Presentation on theme: "Teaching Creativity AJ Nafziger. PERSPECTIVES AND DEFINITIONS OF CREATIVITY Merriam-Webster ▫“The ability to make new things or think of new ideas” Mihaley."— Presentation transcript:
Teaching Creativity AJ Nafziger
PERSPECTIVES AND DEFINITIONS OF CREATIVITY Merriam-Webster ▫“The ability to make new things or think of new ideas” Mihaley Csikszentmihalyi from “Creativity: Flow and the Psychology of Discovery and Invention” ▫“Any act, idea, or product that changes an existing domain, or that transforms an existing domain into a new one… What counts is whether the novelty he or she produces is accepted for inclusion in the domain.” Robert W. Weisberg from “Creativity: Beyond the Myth of Genius” ▫“novel products of value, as in ‘The airplane was a creative invention.’ ‘Creative’ also refers to the person who produces the work, as in, ‘Picasso was creative.’ ‘Creativity,’ then refers both to the capacity to produce such works, as in ‘How can we foster our employees’ creativity?’ and to the activity of generating such products, as in ‘Creativity requires hard work’”
ARRIVING AT A CREATIVE PRODUCT “The Myth of Genius” ▫Creative products are the result of mysterious, extraordinary though processes ▫A dominant view in Western society for thousands of years ▫As a process of thinking, the genius perspective is not teachable, inherent to some and not others Robert W Weisberg attempts to debunk and move beyond this view ▫Claims that even the highest level of creative products result from “ordinary thinking” ▫Creativity is a process of making complex connections between “ordinary” aspects of life ▫This does not necessarily apply only to art Example: Alexander Calder’s Mobile ▫Artistic and Mechanical themes run throughout Calder’s life ▫His arrival at this famous and ingenious invention was a straightforward combination of his unique experiences ▫The reason this idea seems unattainable to others is because it is a result of Calder’s unique life, but it is still explainable by tracing logical connections Everyone has different collections of past experiences and exposures and the potential for one-of-a-kind connections.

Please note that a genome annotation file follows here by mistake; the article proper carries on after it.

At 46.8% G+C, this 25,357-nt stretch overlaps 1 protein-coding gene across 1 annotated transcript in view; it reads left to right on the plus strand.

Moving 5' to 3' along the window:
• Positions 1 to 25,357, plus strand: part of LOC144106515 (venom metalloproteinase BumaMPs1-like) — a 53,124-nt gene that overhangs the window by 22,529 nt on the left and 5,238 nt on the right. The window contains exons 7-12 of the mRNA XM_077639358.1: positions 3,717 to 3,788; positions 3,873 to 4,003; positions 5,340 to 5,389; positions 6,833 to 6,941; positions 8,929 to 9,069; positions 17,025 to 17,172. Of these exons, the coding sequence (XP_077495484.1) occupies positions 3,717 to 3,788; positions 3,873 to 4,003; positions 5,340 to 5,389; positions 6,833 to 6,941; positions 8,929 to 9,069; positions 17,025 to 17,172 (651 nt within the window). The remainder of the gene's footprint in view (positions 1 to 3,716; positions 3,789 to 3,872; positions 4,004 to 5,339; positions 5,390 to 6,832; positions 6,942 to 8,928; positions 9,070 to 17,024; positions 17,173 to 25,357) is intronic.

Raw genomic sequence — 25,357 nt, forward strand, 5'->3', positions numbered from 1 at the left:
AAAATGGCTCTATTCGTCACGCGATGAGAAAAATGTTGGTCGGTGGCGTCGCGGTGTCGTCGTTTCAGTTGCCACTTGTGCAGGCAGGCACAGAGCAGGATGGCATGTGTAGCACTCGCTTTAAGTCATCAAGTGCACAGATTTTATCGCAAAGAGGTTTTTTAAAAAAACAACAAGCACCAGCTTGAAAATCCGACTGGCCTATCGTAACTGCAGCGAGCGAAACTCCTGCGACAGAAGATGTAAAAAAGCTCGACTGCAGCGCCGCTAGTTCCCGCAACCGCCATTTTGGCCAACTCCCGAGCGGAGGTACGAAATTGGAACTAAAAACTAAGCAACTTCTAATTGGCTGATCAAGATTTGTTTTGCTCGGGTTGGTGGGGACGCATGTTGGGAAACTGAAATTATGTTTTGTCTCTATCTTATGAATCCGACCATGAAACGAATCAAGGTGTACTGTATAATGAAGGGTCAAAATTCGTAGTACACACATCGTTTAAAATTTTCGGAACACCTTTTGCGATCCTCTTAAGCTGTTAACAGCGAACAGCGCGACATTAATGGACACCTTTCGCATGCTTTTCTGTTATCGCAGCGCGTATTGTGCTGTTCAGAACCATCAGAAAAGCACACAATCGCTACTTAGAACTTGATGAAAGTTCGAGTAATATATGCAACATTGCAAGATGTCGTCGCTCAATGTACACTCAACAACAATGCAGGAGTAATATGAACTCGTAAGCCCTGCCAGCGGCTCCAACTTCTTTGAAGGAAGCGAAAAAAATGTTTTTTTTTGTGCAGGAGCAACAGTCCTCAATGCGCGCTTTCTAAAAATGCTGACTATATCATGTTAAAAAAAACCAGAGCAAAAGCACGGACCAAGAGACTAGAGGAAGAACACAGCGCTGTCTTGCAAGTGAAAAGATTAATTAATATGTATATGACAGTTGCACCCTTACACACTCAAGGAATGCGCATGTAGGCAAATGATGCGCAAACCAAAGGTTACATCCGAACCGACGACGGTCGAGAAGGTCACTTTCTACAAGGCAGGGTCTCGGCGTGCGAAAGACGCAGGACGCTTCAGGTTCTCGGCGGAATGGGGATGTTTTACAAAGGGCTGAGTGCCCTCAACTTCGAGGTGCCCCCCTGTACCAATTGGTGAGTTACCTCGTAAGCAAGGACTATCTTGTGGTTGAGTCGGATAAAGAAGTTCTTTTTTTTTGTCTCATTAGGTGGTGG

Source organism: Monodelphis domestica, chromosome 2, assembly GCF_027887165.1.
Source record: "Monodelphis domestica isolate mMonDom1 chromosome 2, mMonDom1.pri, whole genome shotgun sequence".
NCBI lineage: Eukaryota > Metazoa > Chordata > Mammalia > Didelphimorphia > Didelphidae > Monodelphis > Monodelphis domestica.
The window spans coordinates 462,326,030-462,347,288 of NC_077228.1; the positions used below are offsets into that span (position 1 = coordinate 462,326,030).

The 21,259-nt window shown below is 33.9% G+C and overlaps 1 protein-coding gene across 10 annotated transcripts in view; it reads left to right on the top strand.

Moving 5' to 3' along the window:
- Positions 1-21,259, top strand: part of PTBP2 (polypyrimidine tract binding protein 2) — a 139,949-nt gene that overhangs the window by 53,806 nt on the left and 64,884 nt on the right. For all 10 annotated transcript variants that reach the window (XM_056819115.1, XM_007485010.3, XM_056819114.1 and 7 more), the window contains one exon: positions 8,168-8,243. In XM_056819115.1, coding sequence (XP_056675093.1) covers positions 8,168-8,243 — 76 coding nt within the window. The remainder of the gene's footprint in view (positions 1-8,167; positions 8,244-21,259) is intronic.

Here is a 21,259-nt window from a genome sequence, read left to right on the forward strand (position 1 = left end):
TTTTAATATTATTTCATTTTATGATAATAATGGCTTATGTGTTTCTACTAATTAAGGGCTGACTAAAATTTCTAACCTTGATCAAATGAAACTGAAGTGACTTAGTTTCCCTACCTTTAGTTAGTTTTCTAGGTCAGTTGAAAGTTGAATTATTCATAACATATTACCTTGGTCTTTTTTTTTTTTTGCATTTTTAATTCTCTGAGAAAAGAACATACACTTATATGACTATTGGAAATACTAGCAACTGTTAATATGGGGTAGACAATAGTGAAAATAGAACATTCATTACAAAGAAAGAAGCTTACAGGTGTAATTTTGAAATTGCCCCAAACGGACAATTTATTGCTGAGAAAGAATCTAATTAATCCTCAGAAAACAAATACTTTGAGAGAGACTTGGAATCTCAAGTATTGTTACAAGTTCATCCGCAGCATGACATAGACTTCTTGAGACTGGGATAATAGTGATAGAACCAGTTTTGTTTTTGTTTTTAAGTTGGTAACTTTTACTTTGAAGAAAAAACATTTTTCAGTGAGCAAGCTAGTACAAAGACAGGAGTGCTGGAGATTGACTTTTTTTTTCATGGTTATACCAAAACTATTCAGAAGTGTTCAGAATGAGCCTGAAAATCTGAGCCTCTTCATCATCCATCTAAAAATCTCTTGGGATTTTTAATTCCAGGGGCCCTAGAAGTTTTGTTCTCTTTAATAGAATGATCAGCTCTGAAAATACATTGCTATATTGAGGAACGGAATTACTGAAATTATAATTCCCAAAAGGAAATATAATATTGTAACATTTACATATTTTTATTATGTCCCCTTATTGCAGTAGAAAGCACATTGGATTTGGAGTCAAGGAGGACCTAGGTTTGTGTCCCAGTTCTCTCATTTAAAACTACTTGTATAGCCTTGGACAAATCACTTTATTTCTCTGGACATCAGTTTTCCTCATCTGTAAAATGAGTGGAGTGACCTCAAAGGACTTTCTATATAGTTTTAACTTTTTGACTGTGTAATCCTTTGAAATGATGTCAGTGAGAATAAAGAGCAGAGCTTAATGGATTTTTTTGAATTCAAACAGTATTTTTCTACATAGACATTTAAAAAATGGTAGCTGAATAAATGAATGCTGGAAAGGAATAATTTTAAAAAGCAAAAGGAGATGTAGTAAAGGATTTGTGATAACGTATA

CONDITIONS FOR EXERCISING CREATIVE THINKING IN THE ART CLASSROOM Mihaly Csikszentmihalyi’s Possibilities for Improving “Creative Flow” ▫Curiosity and Interest ▫Expression of individuality and personality ▫Problem finding ▫Aiming for and increasing complexity
CURIOSITY AND INTEREST / EXPRESSION OF INDIVIDUALITY AND PERSONALITY Important to allow students to explore themselves and their interests while exploring art Weisberg’s theory and Calder example shows that ideas must be intimately understood in order for successful connections to be made. The key idea is to create assignments and projects that teach fundamentals while offering ways to integrate separate, individual interest into their structure. Require students to think about themselves and their lives and experiences, working from familiarity.
PROBLEM FINDING Scientific Method ▫“Principles and procedures for the systematic pursuit of knowledge involving the recognition and formulation of a problem, the collection of data through observation and experiment, and the formulation and testing of hypothesis” Relationship to Art Teaching ▫Showing past examples and examples from famous artists might be counterproductive to creative thinking ▫There is no single correct answer ▫It is important for an instructor to engage this non-assuming, questioning attitude. ▫As a form of individual expression, students can only feel ownership of their work if they are the owners of the answers it took to arrive at the finished product. ▫Being surprised is essential to creativity, and creative individuals do not make assumptions as to what is going on around them (Csikszentmihalyi) Providing matter-of-fact answers teaches dependency, not creativity Answering questions with questions encourages real critical thinking.
AIMING FOR AND INCREASING COMPLEXITY Being complex means that something is an differentiated of integrated system, where several parts are working together. Simple concepts can become challenging by combining them with others. Keeping this in mind leads to a more interesting and challenging structure of material taught over the course of a semester Materials, concepts, and techniques should be learned as tools that can be put to work in larger problems This not only keeps assignments interesting, but allows students to see the results of earlier assignments continue to pay off progressively more and more as building blocks for reaching a student’s larger, more complex artistic goals